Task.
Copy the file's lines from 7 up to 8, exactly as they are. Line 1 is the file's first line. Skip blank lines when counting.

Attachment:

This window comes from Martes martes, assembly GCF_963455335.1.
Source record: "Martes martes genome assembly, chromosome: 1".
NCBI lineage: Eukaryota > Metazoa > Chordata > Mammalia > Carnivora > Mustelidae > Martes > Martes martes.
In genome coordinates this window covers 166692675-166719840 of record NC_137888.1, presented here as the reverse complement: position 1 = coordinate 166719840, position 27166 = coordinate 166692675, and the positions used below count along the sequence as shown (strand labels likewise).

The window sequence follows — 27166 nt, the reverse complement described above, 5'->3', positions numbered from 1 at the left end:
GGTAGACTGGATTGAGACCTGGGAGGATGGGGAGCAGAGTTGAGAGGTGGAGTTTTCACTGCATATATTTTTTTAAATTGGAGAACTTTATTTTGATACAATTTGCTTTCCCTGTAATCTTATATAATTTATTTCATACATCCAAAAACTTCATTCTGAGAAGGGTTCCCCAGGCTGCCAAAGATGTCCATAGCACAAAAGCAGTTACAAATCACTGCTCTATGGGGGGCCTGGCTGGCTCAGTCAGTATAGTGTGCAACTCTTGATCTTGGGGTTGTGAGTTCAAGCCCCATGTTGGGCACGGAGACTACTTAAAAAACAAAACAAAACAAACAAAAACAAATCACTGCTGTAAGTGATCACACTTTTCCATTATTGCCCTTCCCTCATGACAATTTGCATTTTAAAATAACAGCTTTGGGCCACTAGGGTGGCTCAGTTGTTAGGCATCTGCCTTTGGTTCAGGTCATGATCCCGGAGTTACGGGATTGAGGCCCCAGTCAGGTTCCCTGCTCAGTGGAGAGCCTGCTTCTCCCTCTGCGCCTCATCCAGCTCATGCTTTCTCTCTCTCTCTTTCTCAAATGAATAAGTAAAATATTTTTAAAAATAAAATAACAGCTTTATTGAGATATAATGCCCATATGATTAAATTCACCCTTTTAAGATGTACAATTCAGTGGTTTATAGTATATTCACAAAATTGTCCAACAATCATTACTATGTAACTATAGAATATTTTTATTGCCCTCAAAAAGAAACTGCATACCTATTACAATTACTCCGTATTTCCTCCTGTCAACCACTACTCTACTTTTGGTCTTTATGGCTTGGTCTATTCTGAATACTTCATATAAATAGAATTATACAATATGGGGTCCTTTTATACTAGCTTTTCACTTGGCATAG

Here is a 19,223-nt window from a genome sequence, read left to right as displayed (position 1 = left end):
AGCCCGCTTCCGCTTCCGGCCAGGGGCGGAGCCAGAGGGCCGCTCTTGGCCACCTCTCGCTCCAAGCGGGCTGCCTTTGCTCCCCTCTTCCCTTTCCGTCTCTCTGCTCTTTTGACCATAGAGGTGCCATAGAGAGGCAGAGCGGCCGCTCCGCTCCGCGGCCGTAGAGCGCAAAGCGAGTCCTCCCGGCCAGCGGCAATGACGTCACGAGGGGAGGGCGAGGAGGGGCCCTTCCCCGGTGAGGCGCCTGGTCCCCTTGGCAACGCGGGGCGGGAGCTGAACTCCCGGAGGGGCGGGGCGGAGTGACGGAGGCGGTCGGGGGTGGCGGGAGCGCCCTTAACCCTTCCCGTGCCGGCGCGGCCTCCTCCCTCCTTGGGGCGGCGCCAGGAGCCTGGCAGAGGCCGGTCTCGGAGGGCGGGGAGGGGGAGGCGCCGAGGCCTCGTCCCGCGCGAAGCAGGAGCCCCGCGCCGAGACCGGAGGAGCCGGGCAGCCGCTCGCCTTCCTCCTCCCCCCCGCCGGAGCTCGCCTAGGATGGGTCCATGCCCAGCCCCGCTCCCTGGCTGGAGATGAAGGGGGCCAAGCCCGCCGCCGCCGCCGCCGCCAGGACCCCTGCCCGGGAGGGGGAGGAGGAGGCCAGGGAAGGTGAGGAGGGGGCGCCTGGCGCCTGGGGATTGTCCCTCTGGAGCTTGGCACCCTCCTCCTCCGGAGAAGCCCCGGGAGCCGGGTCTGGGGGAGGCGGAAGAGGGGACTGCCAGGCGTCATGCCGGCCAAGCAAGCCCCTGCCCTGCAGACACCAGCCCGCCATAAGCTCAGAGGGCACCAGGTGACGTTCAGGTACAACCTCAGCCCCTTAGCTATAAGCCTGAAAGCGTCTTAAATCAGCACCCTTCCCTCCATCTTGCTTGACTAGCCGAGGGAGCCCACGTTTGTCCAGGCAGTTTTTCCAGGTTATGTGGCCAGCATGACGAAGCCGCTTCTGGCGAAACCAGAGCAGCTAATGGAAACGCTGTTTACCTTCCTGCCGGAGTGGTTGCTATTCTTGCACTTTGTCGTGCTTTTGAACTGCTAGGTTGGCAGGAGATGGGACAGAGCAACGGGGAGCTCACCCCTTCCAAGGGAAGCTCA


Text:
Here is a 19,223-nt window from a genome sequence, read left to right as displayed (position 1 = left end):
AGCCCGCTTCCGCTTCCGGCCAGGGGCGGAGCCAGAGGGCCGCTCTTGGCCACCTCTCGCTCCAAGCGGGCTGCCTTTGCTCCCCTCTTCCCTTTCCGTCTCTCTGCTCTTTTGACCATAGAGGTGCCATAGAGAGGCAGAGCGGCCGCTCCGCTCCGCGGCCGTAGAGCGCAAAGCGAGTCCTCCCGGCCAGCGGCAATGACGTCACGAGGGGAGGGCGAGGAGGGGCCCTTCCCCGGTGAGGCGCCTGGTCCCCTTGGCAACGCGGGGCGGGAGCTGAACTCCCGGAGGGGCGGGGCGGAGTGACGGAGGCGGTCGGGGGTGGCGGGAGCGCCCTTAACCCTTCCCGTGCCGGCGCGGCCTCCTCCCTCCTTGGGGCGGCGCCAGGAGCCTGGCAGAGGCCGGTCTCGGAGGGCGGGGAGGGGGAGGCGCCGAGGCCTCGTCCCGCGCGAAGCAGGAGCCCCGCGCCGAGACCGGAGGAGCCGGGCAGCCGCTCGCCTTCCTCCTCCCCCCCGCCGGAGCTCGCCTAGGATGGGTCCATGCCCAGCCCCGCTCCCTGGCTGGAGATGAAGGGGGCCAAGCCCGCCGCCGCCGCCGCCGCCAGGACCCCTGCCCGGGAGGGGGAGGAGGAGGCCAGGGAAGGTGAGGAGGGGGCGCCTGGCGCCTGGGGATTGTCCCTCTGGAGCTTGGCACCCTCCTCCTCCGGAGAAGCCCCGGGAGCCGGGTCTGGGGGAGGCGGAAGAGGGGACTGCCAGGCGTCATGCCGGCCAAGCAAGCCCCTGCCCTGCAGACACCAGCCCGCCATAAGCTCAGAGGGCACCAGGTGACGTTCAGGTACAACCTCAGCCCCTTAGCTATAAGCCTGAAAGCGTCTTAAATCAGCACCCTTCCCTCCATCTTGCTTGACTAGCCGAGGGAGCCCACGTTTGTCCAGGCAGTTTTTCCAGGTTATGTGGCCAGCATGACGAAGCCGCTTCTGGCGAAACCAGAGCAGCTAATGGAAACGCTGTTTACCTTCCTGCCGGAGTGGTTGCTATTCTTGCACTTTGTCGTGCTTTTGAACTGCTAGGTTGGCAGGAGATGGGACAGAGCAACGGGGAGCTCACCCCTTCCAAGGGAAGCTCA